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F ulm er S PIC ES: A n O vera ll A ssessm en t T o ol f o r O ld er A dult s www.m an ag ed healt h care co nnect.c o m /a rtic le /6 911 B est P ra ctic e s in N urs in g C are to O ld er A dult s fr o m T he H artfo rd In stit u te fo r G eria tr ic N urs in g, N ew Y ork U niv e rs it y , C olle ge o f N urs in g I s su e N um ber 1 , R evis e d 2 007 S erie s E dit o r: M arie B olt z , M SN , A PR N, B C , G NP M anagin g E dit o r: S herry A . G re enberg , M SN , A PR N, B C , G NP N ew Y ork U niv e rs it y C olle ge o f N urs in g _ _________________________________________________________________________________________________________ W HY: N orm al a gin g b rin gs a bout in evit a ble a nd ir re ve rs ib le c h anges. T hese n orm al a gin g c h anges a re p artia lly r e sp onsib le fo r th e i n cre ase d r is k o f d eve lo pin g h ealt h -re la te d p ro ble m s w it h in th e e ld erly p opula tio n. P re va le nt p ro ble m s e xp erie nce d b y o ld er a dult s i n clu de: s le ep d is o rd ers , p ro ble m s w it h e atin g o r fe edin g, in co ntin ence , c o nfu sio n, e vid ence o f fa lls , a nd s kin b re akd ow n. F am ilia rit y w it h th ese c o m monly -o ccu rrin g d is o rd ers h elp s th e n urs e p re ve nt u nnece ssa ry ia tr o genesis a nd p ro m ote o ptim al fu nctio n o f th e a gin g p atie nt. F la ggin g c o ndit io ns fo r fu rth er a sse ssm ent a llo w s th e n urs e to im ple m ent p re ve nta tiv e a nd th era peutic in te rv e ntio ns ( F ulm er, 1 991; F ulm er, 1 991). B EST T O OL: F ulm er S PIC ES, d eve lo ped b y T e rry F ulm er, P hD , A PR N, F A AN a t N ew Y ork U niv e rs it y C olle ge o f N urs in g, is a n e ffic ie nt a nd e ffe ctiv e in str u m ent fo r o bta in in g th e in fo rm atio n n ece ssa ry to p re ve nt h ealt h a lt e ra tio ns in th e o ld er a dult p atie nt ( F ulm er, 1 991; F ulm er, 1 991; F ulm er, 2 001). S PIC ES is a n a cro nym fo r th e c o m mon s yn dro m es o f th e e ld erly r e quir in g n urs in g i n te rv e ntio n: S is fo r S le ep D is o rd ers P is fo r P ro ble m s w it h E atin g o r F eedin g I is fo r In co ntin ence C is fo r C onfu sio n E is fo r E vid ence o f F alls S is fo r S kin B re akd ow n T A RG ET P O PU LA TIO N: T he p ro ble m s a sse sse d th ro ugh S PIC ES o ccu r c o m monly a m ong th e e ntir e o ld er a dult p opula tio n. T here fo re , th e in str u m ent m ay b e u se d fo r b oth h ealt h y a nd fr a il o ld er a dult s . V A LID IT Y A ND R ELIA BIL IT Y: T he in str u m ent h as b een u se d e xte nsiv e ly to a sse ss o ld er a dult s in th e h osp it a l s e ttin g, to p re ve nt a nd d ete ct th e m ost c o m mon c o m plic a tio ns ( F ulm er, 2 001; L opez, e t a l, 2 002; P fa ff, 2 002; T u rn er, J ., e t a l, 2 001; N IC HE). P sych om etr ic te stin g h as n ot b een d one. S TR EN G TH S A ND L IM IT A TIO NS: T he S PIC ES a cro nym is e asily r e m em bere d a nd m ay b e u se d to r e ca ll th e c o m mon p ro ble m s o f t h e e ld erly p opula tio n in a ll c lin ic a l s e ttin gs. It p ro vid es a s im ple s yste m fo r fla ggin g a re as in n eed o f fu rth er a sse ssm ent a nd p ro vid es a b asis fo r s ta ndard iz in g q ualit y o f c a re a ro und c e rta in p ara m ete rs . S PIC ES is a n a le rt s yste m a nd r e fe rs to o nly th e m ost f r e quently -o ccu rrin g h ealt h p ro ble m s o f o ld er a dult s . T hro ugh th is in it ia l s cre en, m ore c o m ple te a sse ssm ents a re tr ig gere d. It s h ould n ot b e u se d a s a r e pla ce m ent fo r a c o m ple te n urs in g a sse ssm ent. F ulm er S PIC ES: A n O vera ll A ssessm en t T o ol f o r O ld er A dult s P atie nt N am e: D ate : S PIC ES E VID EN CE S le ep D is o rd ers / _ _____________________________________ P ro ble m s w it h E atin g o r F eedin g/_ _______________________ I n co ntin ence /_ ________________________________________ C onfu sio n/_ ____________________________________________ E vid ence o f F alls /_ ___________________________________ S kin B re akd ow n/_ ______________________________________ A dapte d fr o m F ulm er, T . ( 1 991). T he G eria tr ic N urs e S pecia lis t R ole : A N ew M odel. N urs in g M anagem ent, 2 2(3 ), 9 1- 9 3. © C opyrig ht L ip pin co tt W illia m s & W ilk in s, http ://lw w.c o m . 1/2 M ORE O N T H E T O PIC : B est p ra ctic e in fo rm atio n o n c a re o f o ld er a dult s : www.G ero N urs e O nlin e.o rg . F ulm er, T . ( 1 991). T he G eria tr ic N urs e S pecia lis t R ole : A N ew M odel. N urs in g M anagem ent, 2 2(3 ), 9 1-9 3. F ulm er, T . ( 1 991). G ro w Y our O wn E xp erts in H osp it a l E ld er C are . G eria tr ic N urs in g, M arc h /A pril 1 991, 6 4-6 6. F ulm er, T . ( 2 001). T he g eria tr ic r e so urc e n urs e : A m odel o f c a rin g fo r o ld er p atie nts . A m eric a n J o urn al o f N urs in g, 1 02, 6 2. L opez, M ., D elm ore , B ., A ke , J ., K im , Y ., G old en, P ., B ie r, J ., & F ulm er, T . ( 2 002). Im ple m entin g a G eria tr ic R eso urc e N urs e M odel. J o urn al o f N urs in g A dm in is tr a tio n, 3 2(1 1 ), 5 77-5 85. N urs e s Im pro vin g th e C are o f th e H osp it a liz e d E ld erly ( N IC HE) p ro je ct a t th e H artfo rd In stit u te fo r G eria tr ic N urs in g, h ttp : / / w ww.h artfo rd ig n.o rg . P fa ff, J . ( 2 002). T he G eria tr ic R eso urc e N urs e M odel: A c u lt u re c h ange. G eria tr ic N urs in g, 2 3(3 ), 1 40-1 44. T u rn er, J . T ., L ee, V ., F le tc h er, K ., H udso n, K ., & B arto n, D . ( 2 001). M easu rin g q ualit y o f c a re w it h a n in patie nt e ld erly p opula tio n: T he g eria tr ic r e so urc e n urs e m odel. J o urn al o f G ero nto lo gic a l N urs in g, 2 7(3 ), 8 -1 8. P erm is sio n is h ere by g ra nte d to r e pro duce , p ost, d ow nlo ad, a nd/o r d is tr ib ute , th is m ate ria l in it s e ntir e ty o nly fo r n ot- fo r-p ro fit e duca tio nal p urp ose s o nly , p ro vid ed th at T he H artfo rd In stit u te fo r G eria tr ic N urs in g, C olle ge o f N urs in g, N ew Y ork U niv e rs it y is c it e d a s th e s o urc e . T his m ate ria l m ay b e d ow nlo aded a nd/o r d is tr ib ute d in e le ctr o nic fo rm at, in clu din g P D A fo rm at. A va ila ble o n th e i n te rn et a t www.h artfo rd ig n.o rg a nd/o r www.G ero N urs e O nlin e.o rg . E -m ail n otif ic a tio n o f u sa ge to : hartfo rd .ig [email protected] nyu .e du . A S ER IE S P R O VID ED B Y T he H artfo rd In stit u te fo r G eria tr ic N urs in g E M AIL : hartfo rd .ig [email protected] nyu .e du H AR TFO RD IN STIT U TE W EBSIT E : w ww.h artfo rd ig n.o rg G ER O NURSEO NLIN E W EBSIT E : www.G ero N urs e O nlin e.o rg 2/2
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Date:_______________ Birthdate_________________ Patient Stress Questionnaire* Name: __________________________________________ Over the last two weeks , how often have you been bothered by any of the following problems? (please circle your answer & check the boxes that apply to you ) Not at all Several days More than half the days Nearly Every day 1. Little interest or pleasure in doing things 0 1 2 3 2. Feeling down, depressed, or hopeless 0 1 2 3 3. Trouble falling or staying asleep, or sleeping too much 0 1 2 3 4. Feeling tired or having little energy 0 1 2 3 5. Poor appetite or overeating 0 1 2 3 6. Feeling bad about yourself or that you are a failure or have let yourself or your family down 0 1 2 3 7. Trouble concentrating on things, such as reading the newspaper or watching television 0 1 2 3 8. Moving or speaking so slowly that other people could have noticed, or the opposite – being so fidgety or restless that you’ve been moving around a lot more than usual 0 1 2 3 9. Thoughts that you would be better off dead, or hurting yourself in some way 0 1 2 3 Total (10) add columns: 1. Feeling nervous, anxious or on edge 0 1 2 3 2. Not being able to stop or control worrying 0 1 2 3 3. Worrying too much about different things 0 1 2 3 4. Trouble relaxing 0 1 2 3 5. Being so restless that it is hard to sit still 0 1 2 3 6. Becoming easily annoyed or irritable 0 1 2 3 7. Feeling afraid as if something awful might happen 0 1 2 3 Total (8) *adapted from PhQ 9, GAD7, PC-PTSD and AUDIT 1/24/11 add columns: Provider:__________________________________ Please also complete back side No Yes No Yes No Yes No Yes No Yes (3) Please circle your answer 0 1 2 3 4 How often do you have one drink containing alcohol? Never Monthly or less 2-4 times a month 2-3 times a week 4+ times per week How many drinks containing alcohol do you have on a typical day when you are drinking? 1 or 2 3 or 4 5 or 6 7 to 9 10 or more How often do you have four or more drinks on one occasion? Never Less than monthly Monthly W eekly Daily or almost daily …found that you were not able to stop drinking once you had started? Never Less than monthly Monthly W eekly Daily or almost daily …failed to do what was normally expected from you because of drinking? Never Less than monthly Monthly W eekly Daily or almost daily …needed a first drink in the morning to get yourself going after heavy drinking? Never Less than monthly Monthly W eekly Daily or almost daily …had a feeling of guilt or remorse after drinking? Never Less than monthly Monthly W eekly Daily or almost daily …been unable to remember what happened the night before because you had been drinking? Never Less than monthly Monthly W eekly Daily or almost daily 0 2 4 Have you or someone else been injured as a result of your drinking? No Yes, during the last year Has a relative, friend, doctor or other health worker been concerned about your drinking or suggested you cut down? No Yes, during the last year (8) Standard serving of one drink: 12 ounces of beer or wine cooler 1.5 ounces of 80 proof liquor 5 ounces of wine 4 ounces of brandy, liqueur or aperitif Are you currently in any physical pain? In your life, have you ever had any experience that was so frightening, horrible, or upsetting that, in the past month , you: These questions are about your drinking habits. W e’ve listed the serving size of one drink below. How often during the last year have you…… 4. Felt numb or detached from others, activities, or your surroundings? 3. Were constantly on guard, watchful, or easily startled? 2. Tried hard not to think about it or went out of your way to avoid situations that reminded you of it? Total: 1. Have had nightmares about it or thought about it when you did not want to? Drinking alcohol can affect your health. This is especially important if you take certain medication s. W e want to help you stay healthy and lower your risk for the problems that can be caused by drinking. Yes, but not in the last year Yes, but not in the last year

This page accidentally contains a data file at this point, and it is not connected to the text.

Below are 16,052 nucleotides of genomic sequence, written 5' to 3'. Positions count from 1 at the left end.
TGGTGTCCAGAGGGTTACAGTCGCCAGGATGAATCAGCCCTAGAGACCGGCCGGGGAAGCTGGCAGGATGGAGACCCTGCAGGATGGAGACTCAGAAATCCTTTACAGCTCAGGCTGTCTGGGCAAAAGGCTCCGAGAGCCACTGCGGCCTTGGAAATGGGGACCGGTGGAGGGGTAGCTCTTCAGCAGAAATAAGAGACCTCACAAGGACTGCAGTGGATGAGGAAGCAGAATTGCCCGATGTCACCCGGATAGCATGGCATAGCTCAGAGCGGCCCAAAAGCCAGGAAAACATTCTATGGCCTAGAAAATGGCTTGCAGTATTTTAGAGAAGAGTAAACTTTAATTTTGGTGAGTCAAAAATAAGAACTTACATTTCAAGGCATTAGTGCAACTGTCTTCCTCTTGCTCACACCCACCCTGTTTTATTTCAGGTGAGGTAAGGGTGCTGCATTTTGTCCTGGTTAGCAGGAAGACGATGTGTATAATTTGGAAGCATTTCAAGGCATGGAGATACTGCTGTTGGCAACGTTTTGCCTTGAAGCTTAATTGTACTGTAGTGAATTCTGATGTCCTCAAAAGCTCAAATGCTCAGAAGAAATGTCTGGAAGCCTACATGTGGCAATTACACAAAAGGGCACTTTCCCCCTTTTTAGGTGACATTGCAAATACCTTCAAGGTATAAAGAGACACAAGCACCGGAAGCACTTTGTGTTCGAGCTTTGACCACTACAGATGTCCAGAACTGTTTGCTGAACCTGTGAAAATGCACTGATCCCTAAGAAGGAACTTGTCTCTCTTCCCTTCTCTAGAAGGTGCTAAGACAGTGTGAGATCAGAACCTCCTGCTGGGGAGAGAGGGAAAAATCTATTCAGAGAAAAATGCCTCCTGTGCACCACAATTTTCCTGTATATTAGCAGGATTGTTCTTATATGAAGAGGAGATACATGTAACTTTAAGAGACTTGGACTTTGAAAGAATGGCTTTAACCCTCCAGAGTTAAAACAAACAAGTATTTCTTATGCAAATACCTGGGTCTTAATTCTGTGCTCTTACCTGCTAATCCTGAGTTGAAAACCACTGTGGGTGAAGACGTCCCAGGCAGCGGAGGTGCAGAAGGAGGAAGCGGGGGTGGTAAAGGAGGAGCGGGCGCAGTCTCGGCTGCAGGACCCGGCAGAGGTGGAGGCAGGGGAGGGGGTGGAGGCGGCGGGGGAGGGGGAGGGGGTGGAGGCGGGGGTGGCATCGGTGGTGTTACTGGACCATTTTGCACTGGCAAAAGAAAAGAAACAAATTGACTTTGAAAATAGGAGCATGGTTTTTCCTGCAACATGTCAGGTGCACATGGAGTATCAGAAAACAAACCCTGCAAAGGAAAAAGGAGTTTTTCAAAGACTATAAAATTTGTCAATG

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1 Mini-Mental State Examination (MMSE) Patient’s Name: Date: Instructions: Ask the questions in the order listed. Score one point for each correct response within each question or activity. Maximum Score Patient’s Score Questions 5 “What is the year? Season? Date? Day of the week? Month?” 5 “Where are we now: State? County? Town/city? Hospital? Floor?” 3 The examiner names three unrelated objects clearly and slowly, then asks the patient to name all three of them. The patient’s response is used for scoring. The examiner repeats them until patient learns all of them, if possible. Number of trials: ___________ 5 “I would like you to count backward from 100 by sevens.” (93, 86, 79, 72, 65, …) Stop after five answers. Alternative: “Spell WORLD backwards.” (D-L-R-O-W) 3 “Earlier I told you the names of three things. Can you tell me what those were?” 2 Show the patient two simple objects, such as a wristwatch and a pencil, and ask the patient to name them. 1 “Repeat the phrase: ‘No ifs, ands, or buts.’” 3 “Take the paper in your right hand, fold it in half, and put it on the floor.” (The examiner gives the patient a piece of blank paper.) 1 “Please read this and do what it says.” (Written instruction is “Close your eyes.”) 1 “Make up and write a sentence about anything.” (This sentence must contain a noun and a verb.) 1 “Please copy this picture.” (The examiner gives the patient a blank piece of paper and asks him/her to draw the symbol below. All 10 angles must be present and two must intersect.) 30 TOTAL (Adapted from Rovner & Folstein, 1987) Source: www.medicine.uiowa.edu/igec/tools/cognitive/MMSE.pdfProvided by NHCQF, 0106-410 2 Instructions for administration and scoring of the MMSE Orientation (10 points): • Ask for the date. Then specifically ask for parts om itted (e.g., “Can you also tell me what season it is?”). One point for each correct answer. • Ask in turn, “Can you tell me the name of this hospital (town, county, etc.)?” One point for each correct answer. Registration (3 points): • Say the names of three unrelated objects clearly and slowly, allowing approximately one second for each. After you have said all three, ask the pat ient to repeat them. The number of objects the patient names correctly upon the first repetition determines the score (0-3). If the patient does not repeat all three objects the first time, continue saying the names until the patient is able to repeat all three items, up to six trials. Record the number of trials it takes for the patient to learn the words. If the patient does not eventually learn all three, recall cannot be meaningfully tested. • After completing this task, tell the patient, “Try to remember the words, as I will ask for them in a little while.” Attention and Calculation (5 points): • Ask the patient to begin with 100 and count backward by sevens. Stop after five subtractions (93, 86, 79, 72, 65). Score the total number of correct answers. • If the patient cannot or will not perform the subtraction task, ask the patient to spell the word “world” backwards. The score is the number of letters in correct order (e.g., dlrow=5, dlorw=3). Recall (3 points): • Ask the patient if he or she can recall the th ree words you previously asked him or her to remember. Score the total number of correct answers (0-3). Language and Praxis (9 points): • Naming: Show the patient a wrist watch and ask the patient what it is. Repeat with a pencil. Score one point for each correct naming (0-2). • Repetition: Ask the patient to repeat the sentence after you (“No ifs, ands, or buts.”). Allow only one trial. Score 0 or 1. • 3-Stage Command: Give the patient a piece of blank paper and say, “Take this paper in your right hand, fold it in half, and put it on the floor.” Score one point for each part of the command correctly executed. • Reading: On a blank piece of paper print the sentence, “Close your eyes,” in letters large enough for the patient to see clearly. Ask the patient to read the sentence and do what it says. Score one point only if the patient actually closes his or her eyes. This is not a test of memory, so you may prompt the patient to “do what it says” after the patient reads the sentence. • Writing: Give the patient a blank piece of paper and ask him or her to write a sentence for you. Do not dictate a sentence; it should be written spontaneously. The sentence must contain a subject and a verb and make sense. Correct grammar and punctuation are not necessary. • Copying: Show the patient the picture of two in tersecting pentagons and ask the patient to copy the figure exactly as it is. All ten angles must be present and two must intersect to score one point. Ignore tremor and rotation. (Folstein, Folstein & McHugh, 1975) Source: www.medicine.uiowa.edu/igec/tools/cognitive/MMSE.pdfProvided by NHCQF, 0106-410 3 Interpretation of the MMSE Method Score Interpretation Single Cutoff <24 Abnormal Range <21 >25 Increased odds of dementia Decreased odds of dementia Education 21 <23 <24 Abnormal for 8 th grade education Abnormal for high school education Abnormal for college education Severity 24-30 18-23 0-17 No cognitive impairment Mild cognitive impairment Severe cognitive impairment Sources: • Crum RM, Anthony JC, Bassett SS, Folstein MF. Population-based norms for the mini-mental state examination by age and educational level. JAMA. 1993;269(18):2386-2391. • Folstein MF, Folstein SE, McHugh PR . “Mini-mental state”: a practical method for grading the cognitive state of patients for the clinician. J Psychiatr Res. 1975;12:189-198. • Rovner BW, Folstein MF. Mini-menta l state exam in clinical practice. Hosp Pract. 1987;22(1A):99, 103, 106, 110. • Tombaugh TN, McIntyre NJ. The mini-mental state examination: a comprehensive review. J Am Geriatr Soc. 1992;40(9):922-935. Source: www.medicine.uiowa.edu/igec/tools/cognitive/MMSE.pdfProvided by NHCQF, 0106-410